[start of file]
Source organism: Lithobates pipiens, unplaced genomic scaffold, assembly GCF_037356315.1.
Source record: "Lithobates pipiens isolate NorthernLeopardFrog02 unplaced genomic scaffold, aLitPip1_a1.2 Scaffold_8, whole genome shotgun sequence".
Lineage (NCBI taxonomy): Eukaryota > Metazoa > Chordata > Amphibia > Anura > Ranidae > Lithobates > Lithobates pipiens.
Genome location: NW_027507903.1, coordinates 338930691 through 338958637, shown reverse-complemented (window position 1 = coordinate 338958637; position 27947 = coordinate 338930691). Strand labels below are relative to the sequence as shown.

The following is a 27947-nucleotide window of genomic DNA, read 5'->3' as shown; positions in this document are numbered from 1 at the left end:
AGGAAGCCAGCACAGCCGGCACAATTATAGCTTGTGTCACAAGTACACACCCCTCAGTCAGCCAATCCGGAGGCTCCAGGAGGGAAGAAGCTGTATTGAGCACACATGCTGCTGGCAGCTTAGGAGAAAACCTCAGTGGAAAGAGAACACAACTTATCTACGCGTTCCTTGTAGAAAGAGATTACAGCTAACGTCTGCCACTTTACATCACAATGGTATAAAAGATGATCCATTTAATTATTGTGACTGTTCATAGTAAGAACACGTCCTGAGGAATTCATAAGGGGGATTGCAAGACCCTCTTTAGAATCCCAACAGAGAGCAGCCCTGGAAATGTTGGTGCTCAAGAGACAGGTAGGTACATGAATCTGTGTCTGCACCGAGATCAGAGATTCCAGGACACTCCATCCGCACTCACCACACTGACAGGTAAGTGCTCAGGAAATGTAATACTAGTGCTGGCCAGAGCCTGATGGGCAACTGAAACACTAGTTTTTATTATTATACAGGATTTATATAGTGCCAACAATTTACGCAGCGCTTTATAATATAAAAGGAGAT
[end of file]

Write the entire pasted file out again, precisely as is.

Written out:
Source organism: Lithobates pipiens, unplaced genomic scaffold, assembly GCF_037356315.1.
Source record: "Lithobates pipiens isolate NorthernLeopardFrog02 unplaced genomic scaffold, aLitPip1_a1.2 Scaffold_8, whole genome shotgun sequence".
Lineage (NCBI taxonomy): Eukaryota > Metazoa > Chordata > Amphibia > Anura > Ranidae > Lithobates > Lithobates pipiens.
Genome location: NW_027507903.1, coordinates 338930691 through 338958637, shown reverse-complemented (window position 1 = coordinate 338958637; position 27947 = coordinate 338930691). Strand labels below are relative to the sequence as shown.

The following is a 27947-nucleotide window of genomic DNA, read 5'->3' as shown; positions in this document are numbered from 1 at the left end:
AGGAAGCCAGCACAGCCGGCACAATTATAGCTTGTGTCACAAGTACACACCCCTCAGTCAGCCAATCCGGAGGCTCCAGGAGGGAAGAAGCTGTATTGAGCACACATGCTGCTGGCAGCTTAGGAGAAAACCTCAGTGGAAAGAGAACACAACTTATCTACGCGTTCCTTGTAGAAAGAGATTACAGCTAACGTCTGCCACTTTACATCACAATGGTATAAAAGATGATCCATTTAATTATTGTGACTGTTCATAGTAAGAACACGTCCTGAGGAATTCATAAGGGGGATTGCAAGACCCTCTTTAGAATCCCAACAGAGAGCAGCCCTGGAAATGTTGGTGCTCAAGAGACAGGTAGGTACATGAATCTGTGTCTGCACCGAGATCAGAGATTCCAGGACACTCCATCCGCACTCACCACACTGACAGGTAAGTGCTCAGGAAATGTAATACTAGTGCTGGCCAGAGCCTGATGGGCAACTGAAACACTAGTTTTTATTATTATACAGGATTTATATAGTGCCAACAATTTACGCAGCGCTTTATAATATAAAAGGAGAT